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Why this Playback is moving forward

The half-built mezzanine in Glasgow’s Briggait arts centre is getting ready for a party.

While the publicly accessible parts of the former fish market are bathed in brightly lit calm, the vast hangar-like rehearsal room turned performance space is a hive of activity in preparation for the latest show by Ankur Productions.

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Playback, written by Davey Anderson and directed by Paddy Cunneen, is an epic rites-of-passage tale told through an urban soundtrack; a work that aims to be a cross-cultural hybrid of gig, road movie and promenade theatre.

Playback is also Ankur’s follow-up to Roadkill, the company’s site-specific smash-hit Edinburgh Festival Fringe play that took an audience of just 12 on a harrowing trawl through sex trafficking inside a real city-centre flat. Like Playback, Roadkill used a mix of forms to create a startling piece of home-grown drama. It went on to scoop a slew of much-deserved accolades, including a Bank of Scotland Herald Angel award and the 2010 Amnesty International Freedom of Expression Award.

If the sheer claustrophobic power of Roadkill is a world away from the expansiveness of Playback, it also marked a turning point for the company set up in 2004 by artistic director Lalitha Rajan to provide a sustained artistic platform for Scotland’s black and ethnic-minority community. Up until Roadkill, Ankur had produced a number of quietly ambitious works including a production of Martin Crimp’s play Fewer Emergencies and a large-scale commission for writer Shan Khan to reinvent ancient myth in a contemporary Glasgow setting with Heer Ranjha (Retold).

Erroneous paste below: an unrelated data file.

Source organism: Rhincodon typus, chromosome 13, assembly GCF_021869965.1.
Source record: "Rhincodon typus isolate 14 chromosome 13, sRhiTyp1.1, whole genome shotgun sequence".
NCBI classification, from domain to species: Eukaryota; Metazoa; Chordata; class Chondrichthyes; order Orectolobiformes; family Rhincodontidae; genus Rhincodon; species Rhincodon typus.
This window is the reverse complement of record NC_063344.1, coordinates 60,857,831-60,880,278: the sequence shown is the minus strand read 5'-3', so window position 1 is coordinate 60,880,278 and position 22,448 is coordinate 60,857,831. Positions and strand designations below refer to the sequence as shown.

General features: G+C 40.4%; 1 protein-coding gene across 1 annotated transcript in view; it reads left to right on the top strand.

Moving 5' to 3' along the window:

Running parallel with these high-profile works were a number of projects that bridged the gap between professional and community theatre, including a new play, Detainee A, and the multicultural musical celebration Scotland United. It was Roadkill, however, which raised the bar for the company – and provided a pretty tough act to follow.

There will be a poignancy when Playback’s opening night arrives, as it will mark the final fling for Rajan before she departs the company to embark on a Clore fellowship, an artistic initiative designed to develop future cultural leaders.

“It’s been interesting trying to manage expectations,” she says, seated in her office on the other side of the Briggait, “because there’d been so much hype after Roadkill that we had to try and cool things down a little bit. Playback is a completely different kettle of fish, and it brings a whole set of challenges – partly because of the scale of it but also because we’re bringing young people from across Glasgow into a project of this magnitude and have to keep them involved and engaged.

“But, to be fair, it’s been good to have that interest in the organisation. I think we probably needed that kind of profile and drive to do something like this justice.

“So no complaints – but it always was our plan to keep the organisation fairly quiet, just because I think we needed to establish more ground before we got overly ambitious. Little had been done before us in this context of building a bridge between community work and professional work. I think we needed to earn our stripes before we could work on different levels, and Roadkill was a massive leap for us.